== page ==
Statement of clarification


Statement of clarification

On 4 June 2024, the Center for Alliance of Labor and Human Rights (CENTRAL), Coalition of Cambodian Apparel Workers Democratic Union (C.CAWDU) and Cambodian Alliance of Trade Union (CATU) published a joint report online, titled Barriers to Representation: Freedom of Association in Cambodia – an assessment of Better Factories Cambodia’s FOA compliance monitoring.  In light of public reaction as well as local, international and social media attention to the report and subsequent responses to it, we would like to issue the following clarifications:

  • In this report, CENTRAL sought to highlight how the BFC’s assessment of Freedom of Association can be improved to create a safer and more respectful environment for all Cambodian trade unions to operate, which in turn facilitates industrial relations and greater productivity. Our intention was to raise awareness for changes in compliance monitoring that would lead to more accurate, usable data for all workers in negotiations to improve their working conditions and exercise their rights. Many of the workers and unions that CENTRAL partners with have experienced restrictions in their ability to associate freely. The report attempts to detail the lived experiences of the union leaders and workers who participated in our study and show that what happens on the ground is not always captured in BFC’s public compliance data – for various methodological, institutional, and logistical reasons, as well as the intrinsic nature of social audits.


  • Methodologically, this report had a very narrow scope with a small sample size that was meant to be viewed as illustrative – and not necessarily representative of all Cambodian garment workers. In December 2022, three Focus Group Discussions with union leaders from CATU and C. CAWDU, with a total of 78 union representatives (including 39 women) from 24 factory-level unions at 22 factories were held. In June 2023, a follow-up survey was conducted with 1 representative from 14 of the 24 participating unions from December (six unions had dissolved by that time due to factory closures, and the remaining four either did not have compliance reports available or were not registered with BFC). The survey questions consisted of the 25 anti-union discrimination, union-busting, collective bargaining, and right to strike questions taken from the Freedom of Association BFC’s Compliance Assessment Tool (CAT).


As underscored in the methods section of the full report, we recognize that our limited sample size does not represent the lived experiences of all workers and unions in Cambodia. As mentioned in the Executive Summary and Conclusion, this report was meant to be a starting point in a research series on union rights and working conditions in Cambodia, and the intention was not for this to be a conclusive report on the conditions in all factories or for all workers. The report states on page 21 that “the limited sample size does not allow us to extrapolate across the industry.” We have fully acknowledged that our sample is not necessarily representative of Cambodia’s entire garment sector.


  • We would like to reiterate that we feel it is clear that the report was never intended as an attack on any party or institution nor was it intended to damage Cambodia’s reputation. Its main objective was to evaluate one component of the Better Factories Cambodia program’s compliance monitoring. BFC is a wide-ranging program whose work covers far more than its Transparency Portal and data. Its advisory services play an important role in improving working conditions at factories and provides a collaborative setting to address non-compliance issues as they arise. While the report highlights discrepancies between documented freedom of association violation cases that received considerable media coverage, and the fact that they were not reflected in BFC’s public data, it also acknowledges that “[i]n its early days, BFC, and the public disclosure of individual factory compliance, played a crucial role in raising awareness about working conditions in Cambodia’s garment and footwear industries and encouraging positive change.” Furthermore, we note within the report that “[b]y virtue of being produced by an ILO program, BFC compliance reports are considered reputable, internationally recognized assessments, possessing the kind of legitimacy with buyers and adjudicating bodies that evidence presented by unions and workers themselves may lack.” The role BFC has played in improving labor rights compliance in Cambodia’s garment, footwear and travel goods industry is undeniable. Brands, workers, and employers alike depend on its existence to be able to conduct business responsibly and support their livelihoods. Our report recommendations simply raise awareness for further action to ensure that the public data is fully representative of all workers’ lived experiences.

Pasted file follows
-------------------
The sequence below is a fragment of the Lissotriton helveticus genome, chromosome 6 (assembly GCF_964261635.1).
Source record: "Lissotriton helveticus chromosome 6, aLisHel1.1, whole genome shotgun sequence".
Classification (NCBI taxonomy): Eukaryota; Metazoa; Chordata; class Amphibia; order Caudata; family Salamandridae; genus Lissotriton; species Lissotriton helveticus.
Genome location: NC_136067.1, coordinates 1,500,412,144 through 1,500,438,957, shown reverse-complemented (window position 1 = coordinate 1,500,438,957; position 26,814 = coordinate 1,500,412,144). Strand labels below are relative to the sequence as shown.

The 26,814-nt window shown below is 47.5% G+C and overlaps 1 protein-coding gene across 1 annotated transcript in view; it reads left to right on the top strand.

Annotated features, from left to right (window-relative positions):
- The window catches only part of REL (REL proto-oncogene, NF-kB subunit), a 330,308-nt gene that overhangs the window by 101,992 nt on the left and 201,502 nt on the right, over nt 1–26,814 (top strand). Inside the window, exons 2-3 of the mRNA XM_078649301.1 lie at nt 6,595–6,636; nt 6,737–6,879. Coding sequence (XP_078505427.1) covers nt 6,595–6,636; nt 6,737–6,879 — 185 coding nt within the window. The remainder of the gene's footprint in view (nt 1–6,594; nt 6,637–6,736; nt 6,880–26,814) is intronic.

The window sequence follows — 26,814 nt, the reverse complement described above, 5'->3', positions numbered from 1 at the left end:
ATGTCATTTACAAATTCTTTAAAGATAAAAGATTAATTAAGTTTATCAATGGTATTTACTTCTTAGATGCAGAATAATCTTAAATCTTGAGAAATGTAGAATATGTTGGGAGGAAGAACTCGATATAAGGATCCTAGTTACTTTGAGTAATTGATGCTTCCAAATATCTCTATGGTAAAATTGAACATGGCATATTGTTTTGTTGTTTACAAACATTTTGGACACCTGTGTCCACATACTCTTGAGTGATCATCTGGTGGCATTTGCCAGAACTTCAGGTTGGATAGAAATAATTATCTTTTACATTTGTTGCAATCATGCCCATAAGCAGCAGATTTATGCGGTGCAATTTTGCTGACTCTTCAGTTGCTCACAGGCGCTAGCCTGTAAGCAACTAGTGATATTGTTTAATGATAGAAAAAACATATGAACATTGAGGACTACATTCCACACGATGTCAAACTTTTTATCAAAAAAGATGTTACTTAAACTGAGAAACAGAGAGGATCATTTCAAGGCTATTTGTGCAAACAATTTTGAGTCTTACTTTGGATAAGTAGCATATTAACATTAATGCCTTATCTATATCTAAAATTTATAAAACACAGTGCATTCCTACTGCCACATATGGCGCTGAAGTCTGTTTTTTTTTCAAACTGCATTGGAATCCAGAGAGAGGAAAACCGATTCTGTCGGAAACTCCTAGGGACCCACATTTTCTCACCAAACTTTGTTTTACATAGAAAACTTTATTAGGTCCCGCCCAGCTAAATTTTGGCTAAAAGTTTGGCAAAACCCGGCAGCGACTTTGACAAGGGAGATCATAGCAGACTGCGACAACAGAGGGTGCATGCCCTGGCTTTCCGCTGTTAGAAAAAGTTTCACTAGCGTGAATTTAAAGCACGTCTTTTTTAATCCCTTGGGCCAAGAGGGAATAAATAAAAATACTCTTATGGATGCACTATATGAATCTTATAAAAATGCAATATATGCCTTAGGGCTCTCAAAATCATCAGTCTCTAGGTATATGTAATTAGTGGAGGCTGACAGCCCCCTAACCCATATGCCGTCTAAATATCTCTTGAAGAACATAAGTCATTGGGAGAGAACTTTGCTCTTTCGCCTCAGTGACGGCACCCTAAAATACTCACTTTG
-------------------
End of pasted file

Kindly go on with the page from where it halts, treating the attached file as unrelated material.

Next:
• As the author of the report, CENTRAL will consult with CATU and C.CAWDU, who facilitated the data collection, to address any forthcoming questions or concerns from unions, partners, Better Factories Cambodia, and other relevant stakeholders regarding its findings and recommendations. We are available for, and welcome any form of dialogue to ensure clarity and prevent further misunderstandings arising from the publication.

For further information, please contact:

  1. Kong Athit, president of C.CAWDU at 012 709 509 (Signal only)
  2. Yang Sophorn, president of CATU at 015 787 857 (Signal only)
  3. Khun Tharo, Program Manager of CENTRAL at 093 55 66 71(Signal only)



Statement of Clarification(ENG)

Statement of Clarification(KH)

This post is also available in: Khmer

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